Anchor Bay // 1984 // 84 Minutes // Rated R
Reviewed by Judge Nicholas Sylvain (Retired) // April 27th, 2001
He rode the West...The girls rode the rest. Together they ravaged the land!
A lame Western spoof, Lust in the Dust has little to recommend it aside from Divine's sly comedy, Lainie Kazan's cleavage, and a short running time.
Rosie Velez (Divine) is rescued from the harsh desert by taciturn gunman Abel Wood (Tab Hunter) and both travel to the town of Chile Verde. Soon after entering the cantina of Marguerita Ventura (Lainie Kazan), they learn that the town hides a fortune in buried treasure. Needless to say, all the townsfolk are interested in finding the loot, as is Hard Case Williams (Geoffrey Lewis), leader of a motley gang of outlaws. What follows is a lot of lust, monetary and otherwise, conflict, and unbridled greed as everyone fights to claim the treasure.
Paul Bartel (Eating Raoul, Death Race 2000) is not a name that I recognized, even though I knew of his films, particularly the darkly funny Death Race 2000. Aside from his success with directing these popular cult films, he acted in over seventy films, including the recent Ethan Hawke remake of Hamlet. Equally famous in cult circles (if not more so) is Divine AKA Harris Glenn Milsted (Pink Flamingos, Polyester, Hairspray), who will forever be known as a flamboyant drag queen and for his long-time association with gonzo director John Waters. With this combined pedigree of outrageousness, you would naturally expect Lust in the Dust to follow suit, right?
Well, no, and therein lies the shame. I expected Lust in the Dust to be outrageous, tasteless, probably even offensive. It still would not have been a movie that I would have appreciated, but at least it would have a point. As his on-disc talent file notes, Paul Bartel wanted precisely that sort of reaction from his creative efforts, for "[m]ost really interesting movies seem to upset somebody or turn somebody off." I give credit to his intelligence and facility for critical self-analysis, for later in his talent file he puts his finger squarely on the source of Lust in the Dust's debacle. In his words, "I compromised the movie by attempting to go for a wider audience. It was blander than it needed to be."
Lust in the Dust tries to be a spoof on the Man With No Name spaghetti western character, a point made painfully clear with Abel Wood's costume and excessive reticence. Though the script does not follow through on a full-fledged satire of the man Clint Eastwood made famous, the fact that Tab Hunter (Lafayette Escadrille, "Mary Hartman, Mary Hartman," Grease 2) has the presence of a finely sanded plank of pine makes the point moot. How ironic that he and Clint Eastwood once appeared together in Lafayette Escadrille!
Lainie Kazan and Geoffrey Lewis are familiar faces from many character actor appearances on all sorts of TV shows and films, and they do okay here. The lone standout among the cast is Divine, whose devilish spark and sly attitude are a welcome oasis amidst the yawning disaster that is Lust in the Dust.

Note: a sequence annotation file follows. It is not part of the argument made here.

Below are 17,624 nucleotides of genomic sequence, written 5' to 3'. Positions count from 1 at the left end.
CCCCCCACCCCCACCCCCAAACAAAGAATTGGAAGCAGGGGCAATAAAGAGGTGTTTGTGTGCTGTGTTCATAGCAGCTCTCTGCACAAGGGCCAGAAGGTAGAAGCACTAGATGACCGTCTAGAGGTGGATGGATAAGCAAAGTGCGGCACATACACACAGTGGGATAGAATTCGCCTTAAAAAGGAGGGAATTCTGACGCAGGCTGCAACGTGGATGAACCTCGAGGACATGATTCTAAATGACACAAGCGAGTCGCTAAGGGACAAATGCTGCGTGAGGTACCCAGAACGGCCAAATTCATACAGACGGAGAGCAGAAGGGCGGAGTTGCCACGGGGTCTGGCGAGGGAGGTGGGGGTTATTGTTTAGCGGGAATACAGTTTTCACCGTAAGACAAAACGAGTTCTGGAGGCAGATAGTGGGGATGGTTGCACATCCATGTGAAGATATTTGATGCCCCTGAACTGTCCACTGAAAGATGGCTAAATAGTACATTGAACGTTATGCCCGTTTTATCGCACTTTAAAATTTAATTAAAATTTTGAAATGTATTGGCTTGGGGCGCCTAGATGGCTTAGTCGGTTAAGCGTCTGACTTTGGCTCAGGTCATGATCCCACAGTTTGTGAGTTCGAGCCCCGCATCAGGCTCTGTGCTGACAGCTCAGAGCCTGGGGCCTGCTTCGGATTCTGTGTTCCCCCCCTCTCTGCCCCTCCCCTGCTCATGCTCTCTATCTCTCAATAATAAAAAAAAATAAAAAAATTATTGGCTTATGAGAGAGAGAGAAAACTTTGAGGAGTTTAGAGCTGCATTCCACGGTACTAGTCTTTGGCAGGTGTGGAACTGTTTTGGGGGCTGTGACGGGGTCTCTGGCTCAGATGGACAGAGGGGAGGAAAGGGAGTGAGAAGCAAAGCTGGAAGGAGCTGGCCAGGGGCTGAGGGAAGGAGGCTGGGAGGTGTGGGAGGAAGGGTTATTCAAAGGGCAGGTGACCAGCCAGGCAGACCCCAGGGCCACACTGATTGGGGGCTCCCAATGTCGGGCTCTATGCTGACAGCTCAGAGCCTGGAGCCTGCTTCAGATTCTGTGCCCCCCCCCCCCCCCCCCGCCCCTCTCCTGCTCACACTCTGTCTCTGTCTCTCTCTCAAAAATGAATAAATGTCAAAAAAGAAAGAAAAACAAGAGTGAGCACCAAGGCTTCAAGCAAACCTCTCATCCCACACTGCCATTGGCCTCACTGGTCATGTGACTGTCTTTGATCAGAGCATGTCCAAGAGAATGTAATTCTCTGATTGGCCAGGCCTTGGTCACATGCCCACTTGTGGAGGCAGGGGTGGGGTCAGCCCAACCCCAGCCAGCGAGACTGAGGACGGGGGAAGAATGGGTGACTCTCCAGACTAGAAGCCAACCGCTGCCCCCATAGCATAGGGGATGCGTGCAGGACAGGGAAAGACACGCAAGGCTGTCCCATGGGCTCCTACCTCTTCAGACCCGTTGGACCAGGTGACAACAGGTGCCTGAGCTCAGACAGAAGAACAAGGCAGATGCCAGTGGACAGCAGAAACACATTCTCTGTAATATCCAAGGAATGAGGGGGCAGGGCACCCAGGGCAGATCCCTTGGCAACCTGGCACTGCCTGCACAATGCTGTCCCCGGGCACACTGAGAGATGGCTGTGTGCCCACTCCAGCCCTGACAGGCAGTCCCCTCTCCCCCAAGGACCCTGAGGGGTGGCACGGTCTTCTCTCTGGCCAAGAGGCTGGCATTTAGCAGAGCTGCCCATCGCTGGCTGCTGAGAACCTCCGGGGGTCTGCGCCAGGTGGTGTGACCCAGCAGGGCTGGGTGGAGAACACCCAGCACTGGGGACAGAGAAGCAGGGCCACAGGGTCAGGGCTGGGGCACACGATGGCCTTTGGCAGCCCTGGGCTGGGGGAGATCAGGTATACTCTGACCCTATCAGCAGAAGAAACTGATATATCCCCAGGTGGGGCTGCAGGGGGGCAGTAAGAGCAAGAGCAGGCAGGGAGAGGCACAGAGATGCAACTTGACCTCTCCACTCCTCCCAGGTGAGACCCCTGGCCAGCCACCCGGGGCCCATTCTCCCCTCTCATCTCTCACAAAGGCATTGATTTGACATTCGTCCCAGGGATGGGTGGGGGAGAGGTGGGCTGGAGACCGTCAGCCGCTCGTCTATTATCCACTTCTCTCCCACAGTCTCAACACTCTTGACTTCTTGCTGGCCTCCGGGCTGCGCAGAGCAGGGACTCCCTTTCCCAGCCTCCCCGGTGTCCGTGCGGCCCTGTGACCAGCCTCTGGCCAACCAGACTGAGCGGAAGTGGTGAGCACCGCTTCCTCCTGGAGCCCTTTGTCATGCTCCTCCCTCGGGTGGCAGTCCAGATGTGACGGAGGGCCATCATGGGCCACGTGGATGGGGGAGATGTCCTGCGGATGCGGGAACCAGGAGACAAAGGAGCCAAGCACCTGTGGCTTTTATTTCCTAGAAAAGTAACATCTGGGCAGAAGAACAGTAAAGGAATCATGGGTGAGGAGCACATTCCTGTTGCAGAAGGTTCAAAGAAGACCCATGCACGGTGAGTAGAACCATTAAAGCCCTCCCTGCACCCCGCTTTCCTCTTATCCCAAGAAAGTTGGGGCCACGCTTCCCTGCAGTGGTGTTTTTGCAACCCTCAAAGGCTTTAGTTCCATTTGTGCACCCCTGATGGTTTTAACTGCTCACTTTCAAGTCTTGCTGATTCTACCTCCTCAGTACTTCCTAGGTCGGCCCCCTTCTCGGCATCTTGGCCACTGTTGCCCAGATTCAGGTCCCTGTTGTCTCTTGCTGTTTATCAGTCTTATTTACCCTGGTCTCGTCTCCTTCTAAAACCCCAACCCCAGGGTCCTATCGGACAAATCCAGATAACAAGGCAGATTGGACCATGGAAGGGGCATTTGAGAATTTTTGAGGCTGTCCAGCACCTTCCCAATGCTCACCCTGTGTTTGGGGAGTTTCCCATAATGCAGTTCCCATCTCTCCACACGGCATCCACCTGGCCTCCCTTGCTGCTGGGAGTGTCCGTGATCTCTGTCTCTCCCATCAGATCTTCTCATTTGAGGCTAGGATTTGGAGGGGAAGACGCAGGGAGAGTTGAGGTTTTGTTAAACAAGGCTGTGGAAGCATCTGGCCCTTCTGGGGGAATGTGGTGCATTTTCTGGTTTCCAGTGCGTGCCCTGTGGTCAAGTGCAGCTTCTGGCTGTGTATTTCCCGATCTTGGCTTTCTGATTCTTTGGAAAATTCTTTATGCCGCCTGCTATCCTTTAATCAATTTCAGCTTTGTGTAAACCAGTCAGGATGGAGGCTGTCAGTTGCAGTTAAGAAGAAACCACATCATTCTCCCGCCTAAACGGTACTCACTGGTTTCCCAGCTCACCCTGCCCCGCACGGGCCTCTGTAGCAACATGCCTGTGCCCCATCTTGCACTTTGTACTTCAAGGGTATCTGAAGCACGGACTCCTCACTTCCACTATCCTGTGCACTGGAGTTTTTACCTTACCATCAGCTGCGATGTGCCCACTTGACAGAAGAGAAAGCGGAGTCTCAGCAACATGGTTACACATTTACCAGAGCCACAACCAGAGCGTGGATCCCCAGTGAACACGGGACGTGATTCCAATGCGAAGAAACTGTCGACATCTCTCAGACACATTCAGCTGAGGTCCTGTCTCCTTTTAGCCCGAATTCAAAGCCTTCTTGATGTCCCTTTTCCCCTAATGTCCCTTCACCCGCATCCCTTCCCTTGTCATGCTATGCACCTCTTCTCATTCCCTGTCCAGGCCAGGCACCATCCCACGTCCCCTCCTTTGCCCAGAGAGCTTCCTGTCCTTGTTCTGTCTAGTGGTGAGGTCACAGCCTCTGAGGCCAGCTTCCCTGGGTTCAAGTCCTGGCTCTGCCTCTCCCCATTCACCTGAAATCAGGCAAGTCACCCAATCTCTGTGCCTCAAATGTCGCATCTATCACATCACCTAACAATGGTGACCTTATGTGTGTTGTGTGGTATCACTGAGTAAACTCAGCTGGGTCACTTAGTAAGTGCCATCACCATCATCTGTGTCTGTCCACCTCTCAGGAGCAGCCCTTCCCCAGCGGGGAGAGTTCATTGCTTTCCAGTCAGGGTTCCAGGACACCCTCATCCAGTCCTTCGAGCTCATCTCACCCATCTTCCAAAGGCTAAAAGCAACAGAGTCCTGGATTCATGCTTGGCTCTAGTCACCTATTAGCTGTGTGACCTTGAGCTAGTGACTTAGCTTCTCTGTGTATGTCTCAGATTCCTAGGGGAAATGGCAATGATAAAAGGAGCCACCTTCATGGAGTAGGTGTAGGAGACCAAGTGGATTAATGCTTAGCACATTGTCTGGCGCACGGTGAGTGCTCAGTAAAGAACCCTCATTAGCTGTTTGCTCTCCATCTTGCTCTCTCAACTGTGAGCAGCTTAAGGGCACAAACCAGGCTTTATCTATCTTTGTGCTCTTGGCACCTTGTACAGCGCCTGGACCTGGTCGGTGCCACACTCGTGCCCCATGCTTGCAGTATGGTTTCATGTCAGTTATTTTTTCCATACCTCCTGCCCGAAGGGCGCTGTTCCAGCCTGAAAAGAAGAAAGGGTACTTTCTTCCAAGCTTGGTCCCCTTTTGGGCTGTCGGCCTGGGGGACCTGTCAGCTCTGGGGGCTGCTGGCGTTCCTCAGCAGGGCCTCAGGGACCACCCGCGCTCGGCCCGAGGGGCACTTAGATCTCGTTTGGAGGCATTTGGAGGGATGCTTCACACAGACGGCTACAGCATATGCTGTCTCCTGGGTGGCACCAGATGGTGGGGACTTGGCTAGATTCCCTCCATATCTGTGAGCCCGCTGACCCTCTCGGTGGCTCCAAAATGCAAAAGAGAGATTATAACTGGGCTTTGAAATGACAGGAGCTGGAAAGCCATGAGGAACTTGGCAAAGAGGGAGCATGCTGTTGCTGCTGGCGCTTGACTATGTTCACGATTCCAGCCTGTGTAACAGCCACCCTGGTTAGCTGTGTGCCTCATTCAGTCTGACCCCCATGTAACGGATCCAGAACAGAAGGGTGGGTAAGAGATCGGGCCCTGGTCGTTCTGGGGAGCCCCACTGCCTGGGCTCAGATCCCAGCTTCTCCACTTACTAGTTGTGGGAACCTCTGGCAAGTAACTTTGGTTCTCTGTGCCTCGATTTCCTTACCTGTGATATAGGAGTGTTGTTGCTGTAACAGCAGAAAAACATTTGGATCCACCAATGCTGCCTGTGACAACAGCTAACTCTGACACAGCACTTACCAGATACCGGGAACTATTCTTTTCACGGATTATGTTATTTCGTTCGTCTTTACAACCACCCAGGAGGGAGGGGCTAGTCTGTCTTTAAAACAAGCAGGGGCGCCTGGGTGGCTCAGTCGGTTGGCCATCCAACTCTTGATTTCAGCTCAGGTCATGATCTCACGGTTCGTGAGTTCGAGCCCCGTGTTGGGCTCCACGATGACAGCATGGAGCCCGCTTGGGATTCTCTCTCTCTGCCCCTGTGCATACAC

The anamorphic widescreen transfer is about right for a low-budget cult movie from the mid-'80s. Actually fairly clean and free of defects, the evident graininess and softness of the picture are the primary flaws. Colors seem a tad muted and a couple of scenes seemed overly dark, obscuring detail.
The mono audio track is adequate. Dialogue is understandable, but even for mono tracks, the heavily attenuated sound at times is harsh to the point of unpleasantness.
For such a limited interest title, Anchor Bay includes at least a few modest extras. Aside from the theatrical trailer and extensive talent files for Paul Bartel, Divine, and Tab Hunter, the main bonus is the featurette "More Lust, Less Dust." A short fifteen minutes, the featurette is densely packed with background information on the genesis and production of the film, as well as its noted cast members and remembrances from various participants.
This is the third disc in a row that I've reviewed where subtitles are wholly absent. Not just useful for hearing-impaired or non-English speakers, they also allow the audience to understand all the dialogue (which may or may not be clearly discernible). Is there some sort of bean-counter conspiracy to save a few pennies by omitting subtitles? This flaw is mind-boggling when Anchor Bay saw fit to provide an anamorphic transfer, a modest featurette, and rather extensive talent files, but not even one subtitle track? Shame, shame, Anchor Bay!
I cannot let this review go past without remarking on how standards have changed in rating movies. A lot of double entendres and sexual situations, as well as mostly bloodless gunplay, and this gets an R? This, when an insult to the word trash like Freddy Got Fingered also gets an R? Please.
I'm sure somebody out there likes Lust in the Dust enough to shell out $25 (retail) to buy it, but they already know who they are. If you were heretofore unaware of this film, don't even bother! Lust in the Dust is not even interesting enough to be fodder for a bad movie night.
A damning indictment for a Paul Bartel film, Lust in the Dust is found guilty of being bland and lame. Anchor Bay is commended for a reasonable DVD presentation, though it is fined a token amount for criminal omission of subtitles.
Review content copyright © 2001 Nicholas Sylvain; Site layout and review format copyright © 1998 - 2015 HipClick Designs LLC
Scales of Justice
Studio: Anchor Bay
* 2.35:1 Anamorphic
* Dolby Digital 1.0 Mono (English)
Running Time: 84 Minutes
Release Year: 1984
MPAA Rating: Rated R
* Theatrical Trailer
* Talent Files